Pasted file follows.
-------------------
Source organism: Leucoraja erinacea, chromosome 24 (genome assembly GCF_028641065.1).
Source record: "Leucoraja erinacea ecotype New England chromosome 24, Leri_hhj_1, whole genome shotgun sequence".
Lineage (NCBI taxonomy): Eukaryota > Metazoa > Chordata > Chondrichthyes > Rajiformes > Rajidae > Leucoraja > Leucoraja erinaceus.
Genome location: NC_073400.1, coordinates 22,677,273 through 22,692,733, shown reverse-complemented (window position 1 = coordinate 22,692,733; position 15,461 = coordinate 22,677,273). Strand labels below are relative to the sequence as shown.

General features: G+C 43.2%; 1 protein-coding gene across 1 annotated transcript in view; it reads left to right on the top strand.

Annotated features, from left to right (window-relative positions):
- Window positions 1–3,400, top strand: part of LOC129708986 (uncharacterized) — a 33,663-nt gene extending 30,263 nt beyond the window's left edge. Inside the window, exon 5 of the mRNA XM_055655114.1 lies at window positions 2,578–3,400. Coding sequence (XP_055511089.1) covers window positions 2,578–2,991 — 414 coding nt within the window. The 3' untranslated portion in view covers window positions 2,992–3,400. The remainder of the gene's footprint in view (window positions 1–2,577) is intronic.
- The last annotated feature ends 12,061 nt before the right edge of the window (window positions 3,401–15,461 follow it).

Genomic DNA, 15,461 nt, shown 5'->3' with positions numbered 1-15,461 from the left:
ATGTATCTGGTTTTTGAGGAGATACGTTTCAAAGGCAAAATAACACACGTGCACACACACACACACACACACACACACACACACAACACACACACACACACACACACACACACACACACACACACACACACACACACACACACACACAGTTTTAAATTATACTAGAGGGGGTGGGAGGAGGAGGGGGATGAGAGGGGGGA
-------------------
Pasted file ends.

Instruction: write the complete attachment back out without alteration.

Source organism: Leucoraja erinacea, chromosome 24 (genome assembly GCF_028641065.1).
Source record: "Leucoraja erinacea ecotype New England chromosome 24, Leri_hhj_1, whole genome shotgun sequence".
Lineage (NCBI taxonomy): Eukaryota > Metazoa > Chordata > Chondrichthyes > Rajiformes > Rajidae > Leucoraja > Leucoraja erinaceus.
Genome location: NC_073400.1, coordinates 22,677,273 through 22,692,733, shown reverse-complemented (window position 1 = coordinate 22,692,733; position 15,461 = coordinate 22,677,273). Strand labels below are relative to the sequence as shown.

General features: G+C 43.2%; 1 protein-coding gene across 1 annotated transcript in view; it reads left to right on the top strand.

Annotated features, from left to right (window-relative positions):
- Window positions 1–3,400, top strand: part of LOC129708986 (uncharacterized) — a 33,663-nt gene extending 30,263 nt beyond the window's left edge. Inside the window, exon 5 of the mRNA XM_055655114.1 lies at window positions 2,578–3,400. Coding sequence (XP_055511089.1) covers window positions 2,578–2,991 — 414 coding nt within the window. The 3' untranslated portion in view covers window positions 2,992–3,400. The remainder of the gene's footprint in view (window positions 1–2,577) is intronic.
- The last annotated feature ends 12,061 nt before the right edge of the window (window positions 3,401–15,461 follow it).

Genomic DNA, 15,461 nt, shown 5'->3' with positions numbered 1-15,461 from the left:
ATGTATCTGGTTTTTGAGGAGATACGTTTCAAAGGCAAAATAACACACGTGCACACACACACACACACACACACACACACACACAACACACACACACACACACACACACACACACACACACACACACACACACACACACACACACACAGTTTTAAATTATACTAGAGGGGGTGGGAGGAGGAGGGGGATGAGAGGGGGGA